US military pain weapon being developed.

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US military pain weapon being developed.
The US military is funding development of a weapon that delivers a bout of excruciating pain from up to 2 kilometres away. Intended for use against rioters, it is meant to leave victims unharmed. But pain researchers are furious that work aimed at controlling pain has been used to develop a weapon. And they fear that the technology will be used for torture.

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I am deeply concerned about the ethical aspects of this research," "Even if the use of temporary severe pain can be justified as a restraining measure, which I do not believe it can, the long-term physical and psychological effects are unknown.
says Andrew Rice, a consultant in pain medicine at Chelsea and Westminster Hospital in London, UK.

The research came to light in documents unearthed by the Sunshine Project, an organisation based in Texas and in Hamburg, Germany, that exposes biological weapons research. The papers were released under the US's Freedom of Information Act.

One document, a research contract between the Office of Naval Research and the University of Florida in Gainsville, US, is entitled "Sensory consequences of electromagnetic pulses emitted by laser induced plasmas".

It concerns so-called Pulsed Energy Projectiles (PEPs), which fire a laser pulse that generates a burst of expanding plasma when it hits something solid, like a person (New Scientist print edition, 12 October 2002). The weapon, destined for use in 2007, could literally knock rioters off their feet.

Pain trigger
According to a 2003 review of non-lethal weapons by the US Naval Studies Board, which advises the navy and marine corps, PEPs produced "pain and temporary paralysis" in tests on animals. This appears to be the result of an electromagnetic pulse produced by the expanding plasma which triggers impulses in nerve cells.

The new study, which runs until July and will be carried out with researchers at the University of Central Florida in Orlando, aims to optimise this effect. The idea is to work out how to generate a pulse which triggers pain neurons without damaging tissue.

The contract, heavily censored before release, asks researchers to look for "optimal pulse parameters to evoke peak nociceptor activation" - in other words, cause the maximum pain possible. Studies on cells grown in the lab will identify how much pain can be inflicted on someone before causing injury or death.

Long-term risk
New Scientist contacted two researchers working on the project. Martin Richardson, a laser expert at the University of Central Florida, US, refused to comment. Brian Cooper, an expert in dental pain at the University of Florida, distanced himself from the work, saying
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I don't have anything interesting to convey. I was just providing some background for the group.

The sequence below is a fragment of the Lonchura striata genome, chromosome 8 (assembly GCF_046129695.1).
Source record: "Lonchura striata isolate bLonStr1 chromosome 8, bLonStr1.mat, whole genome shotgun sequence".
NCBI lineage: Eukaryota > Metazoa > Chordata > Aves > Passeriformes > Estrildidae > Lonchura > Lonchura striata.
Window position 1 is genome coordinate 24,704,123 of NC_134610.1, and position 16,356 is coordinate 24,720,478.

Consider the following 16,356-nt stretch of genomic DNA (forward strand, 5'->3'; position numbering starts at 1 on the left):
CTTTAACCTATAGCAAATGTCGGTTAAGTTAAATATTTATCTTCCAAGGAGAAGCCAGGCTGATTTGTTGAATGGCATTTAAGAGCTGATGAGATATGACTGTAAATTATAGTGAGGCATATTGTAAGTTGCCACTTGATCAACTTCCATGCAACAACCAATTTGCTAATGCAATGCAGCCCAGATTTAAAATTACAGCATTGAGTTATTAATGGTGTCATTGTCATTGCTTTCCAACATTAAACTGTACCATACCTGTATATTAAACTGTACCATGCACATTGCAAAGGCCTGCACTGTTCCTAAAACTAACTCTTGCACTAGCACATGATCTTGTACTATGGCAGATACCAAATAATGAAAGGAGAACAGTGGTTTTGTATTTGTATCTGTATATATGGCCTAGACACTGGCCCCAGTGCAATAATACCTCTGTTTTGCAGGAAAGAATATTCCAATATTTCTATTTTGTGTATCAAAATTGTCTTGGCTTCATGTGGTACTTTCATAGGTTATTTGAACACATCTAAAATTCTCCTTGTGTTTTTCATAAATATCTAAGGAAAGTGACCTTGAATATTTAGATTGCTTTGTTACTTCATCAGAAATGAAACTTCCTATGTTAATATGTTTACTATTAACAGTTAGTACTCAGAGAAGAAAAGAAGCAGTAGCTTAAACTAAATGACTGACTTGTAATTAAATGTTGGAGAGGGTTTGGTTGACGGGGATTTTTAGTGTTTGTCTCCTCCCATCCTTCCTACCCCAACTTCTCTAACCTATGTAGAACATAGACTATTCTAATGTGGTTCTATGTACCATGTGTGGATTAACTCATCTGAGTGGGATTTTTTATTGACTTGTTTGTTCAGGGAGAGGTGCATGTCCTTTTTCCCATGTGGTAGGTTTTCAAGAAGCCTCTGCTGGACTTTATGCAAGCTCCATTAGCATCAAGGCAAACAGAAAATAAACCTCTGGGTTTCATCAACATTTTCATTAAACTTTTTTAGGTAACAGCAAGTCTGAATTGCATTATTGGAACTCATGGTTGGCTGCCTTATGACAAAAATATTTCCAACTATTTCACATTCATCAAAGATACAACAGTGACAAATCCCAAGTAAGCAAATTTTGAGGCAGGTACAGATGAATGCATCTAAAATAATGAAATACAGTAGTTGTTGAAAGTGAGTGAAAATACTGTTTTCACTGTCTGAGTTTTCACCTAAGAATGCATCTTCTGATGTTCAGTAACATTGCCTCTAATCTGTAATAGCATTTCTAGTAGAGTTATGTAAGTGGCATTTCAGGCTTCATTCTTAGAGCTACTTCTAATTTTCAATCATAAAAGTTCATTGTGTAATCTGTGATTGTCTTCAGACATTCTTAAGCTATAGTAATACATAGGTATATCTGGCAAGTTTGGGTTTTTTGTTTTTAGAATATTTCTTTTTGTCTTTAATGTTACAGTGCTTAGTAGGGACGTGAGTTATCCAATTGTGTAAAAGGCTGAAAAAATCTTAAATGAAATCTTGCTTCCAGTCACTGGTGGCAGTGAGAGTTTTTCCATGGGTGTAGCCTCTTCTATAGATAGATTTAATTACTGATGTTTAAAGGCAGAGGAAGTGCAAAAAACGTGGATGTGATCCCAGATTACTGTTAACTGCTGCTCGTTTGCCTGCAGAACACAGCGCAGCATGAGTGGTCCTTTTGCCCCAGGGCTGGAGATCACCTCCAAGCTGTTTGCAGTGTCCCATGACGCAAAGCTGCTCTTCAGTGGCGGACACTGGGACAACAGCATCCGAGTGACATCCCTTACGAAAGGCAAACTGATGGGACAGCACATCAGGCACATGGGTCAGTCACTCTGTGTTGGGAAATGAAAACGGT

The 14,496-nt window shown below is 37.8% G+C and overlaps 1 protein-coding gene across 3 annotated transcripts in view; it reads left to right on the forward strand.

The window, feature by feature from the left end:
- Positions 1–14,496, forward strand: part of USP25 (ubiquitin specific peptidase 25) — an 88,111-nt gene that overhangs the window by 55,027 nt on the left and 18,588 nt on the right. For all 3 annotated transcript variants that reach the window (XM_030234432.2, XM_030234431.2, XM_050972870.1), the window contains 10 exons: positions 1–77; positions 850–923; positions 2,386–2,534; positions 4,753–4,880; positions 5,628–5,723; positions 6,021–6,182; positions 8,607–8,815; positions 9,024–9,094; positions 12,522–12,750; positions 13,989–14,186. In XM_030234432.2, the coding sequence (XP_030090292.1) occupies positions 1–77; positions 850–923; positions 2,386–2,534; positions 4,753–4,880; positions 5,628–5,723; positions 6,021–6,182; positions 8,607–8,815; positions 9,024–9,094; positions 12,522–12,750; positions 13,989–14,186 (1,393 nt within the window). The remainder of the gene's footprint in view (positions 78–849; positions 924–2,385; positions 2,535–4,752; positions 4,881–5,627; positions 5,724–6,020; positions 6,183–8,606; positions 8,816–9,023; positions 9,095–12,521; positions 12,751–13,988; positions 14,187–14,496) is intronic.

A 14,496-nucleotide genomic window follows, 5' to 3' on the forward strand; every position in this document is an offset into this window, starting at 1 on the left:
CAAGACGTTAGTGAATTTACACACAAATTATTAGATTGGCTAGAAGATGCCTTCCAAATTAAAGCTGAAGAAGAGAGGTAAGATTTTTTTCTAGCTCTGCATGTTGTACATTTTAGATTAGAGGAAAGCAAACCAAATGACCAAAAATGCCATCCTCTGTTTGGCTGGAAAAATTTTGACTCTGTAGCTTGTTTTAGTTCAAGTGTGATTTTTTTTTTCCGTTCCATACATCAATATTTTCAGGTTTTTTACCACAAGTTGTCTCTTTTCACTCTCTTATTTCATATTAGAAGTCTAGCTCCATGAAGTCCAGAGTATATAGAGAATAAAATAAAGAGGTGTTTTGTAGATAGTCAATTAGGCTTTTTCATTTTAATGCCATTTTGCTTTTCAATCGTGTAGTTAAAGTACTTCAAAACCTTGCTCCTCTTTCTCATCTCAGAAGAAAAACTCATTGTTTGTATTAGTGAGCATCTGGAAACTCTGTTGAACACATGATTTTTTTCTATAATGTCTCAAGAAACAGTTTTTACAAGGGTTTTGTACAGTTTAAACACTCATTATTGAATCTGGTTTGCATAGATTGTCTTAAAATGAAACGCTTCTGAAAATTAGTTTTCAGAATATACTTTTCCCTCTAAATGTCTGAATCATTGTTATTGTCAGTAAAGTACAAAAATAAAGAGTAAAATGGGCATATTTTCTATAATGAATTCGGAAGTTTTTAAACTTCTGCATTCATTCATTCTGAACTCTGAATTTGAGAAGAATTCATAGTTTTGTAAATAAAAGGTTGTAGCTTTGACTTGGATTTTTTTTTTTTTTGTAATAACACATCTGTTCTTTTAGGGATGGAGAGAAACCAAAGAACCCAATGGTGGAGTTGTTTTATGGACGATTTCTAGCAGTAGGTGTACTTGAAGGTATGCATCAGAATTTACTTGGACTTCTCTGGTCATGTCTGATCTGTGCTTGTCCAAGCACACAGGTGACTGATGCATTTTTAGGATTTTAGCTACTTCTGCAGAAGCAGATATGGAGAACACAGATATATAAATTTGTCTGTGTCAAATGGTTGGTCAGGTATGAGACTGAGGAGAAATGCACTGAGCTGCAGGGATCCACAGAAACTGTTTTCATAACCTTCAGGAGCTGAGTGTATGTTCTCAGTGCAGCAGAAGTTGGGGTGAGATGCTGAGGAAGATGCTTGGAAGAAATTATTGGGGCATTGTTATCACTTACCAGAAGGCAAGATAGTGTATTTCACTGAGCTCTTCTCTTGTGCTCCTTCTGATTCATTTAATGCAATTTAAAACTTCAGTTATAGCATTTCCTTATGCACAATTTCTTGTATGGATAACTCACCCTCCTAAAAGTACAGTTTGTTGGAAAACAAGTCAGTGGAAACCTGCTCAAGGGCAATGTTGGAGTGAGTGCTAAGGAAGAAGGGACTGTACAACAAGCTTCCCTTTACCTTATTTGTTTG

" His name appears on a public list of the university's research projects next to the $500,000-plus grant.

John Wood of University College London, UK, an expert in how the brain perceives pain, says the researchers involved in the project should face censure. "It could be used for torture," he says, "the [researchers] must be aware of this."

Amanda Williams, a clinical psychologist at University College London, fears that victims risk long-term harm.
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Persistent pain can result from a range of supposedly non-destructive stimuli which nevertheless change the functioning of the nervous system. They cannot tell us about the pain and psychological consequences of such a painful experience.
she says. She is concerned that studies of cultured cells will fall short of demonstrating a safe level for a plasma burst
By netchicken: posted on 3-3-2005

Hummmm - I guess I am in favor of non-lethal weapons. Like any weapon, once its been invented and developed it will be used. Im sure it has levels / settings. Most likely it doesnt need to be set on "fry your brain" --- maybe "just unbearable discomfort, it's time to move" setting. :sh:sh
By WorldChild: posted on 4-3-2005

There are rules - geneva convention? about the weapons used against enemy.

For example you can't use lasers to blind the enemy, despite it being the best way to destroy them.

Not only do you incapacitate them but you give them a medical and resource issue caring for all the blind soldiers, not to mention the fear of being lasered. I wonder if this pain weapon pushes the boundaries on the legal side.
By netchicken: posted on 4-3-2005

Im sure it does. But thats kinda wierd you can nuke or vaporize an enemy with a hydrogen bomb. But cant zap them with non-lethal laser. :ws:ws:ws:ws
By WorldChild: posted on 5-3-2005

the gov is trying to completely control us-- we do wrong, they attack. We do good, they let us live.
By dnavarre: posted on 31-5-2008

I read somewhere that this so called "pain weapon" which is basically a microwave weapon was intially developed to cook people inside out at a distance like a microwave oven. And when the designers saw that no way in hell was the government going to authorize using this they toned the machine down and sold it as a pain device for riot control.
By IAF: posted on 31-5-2008

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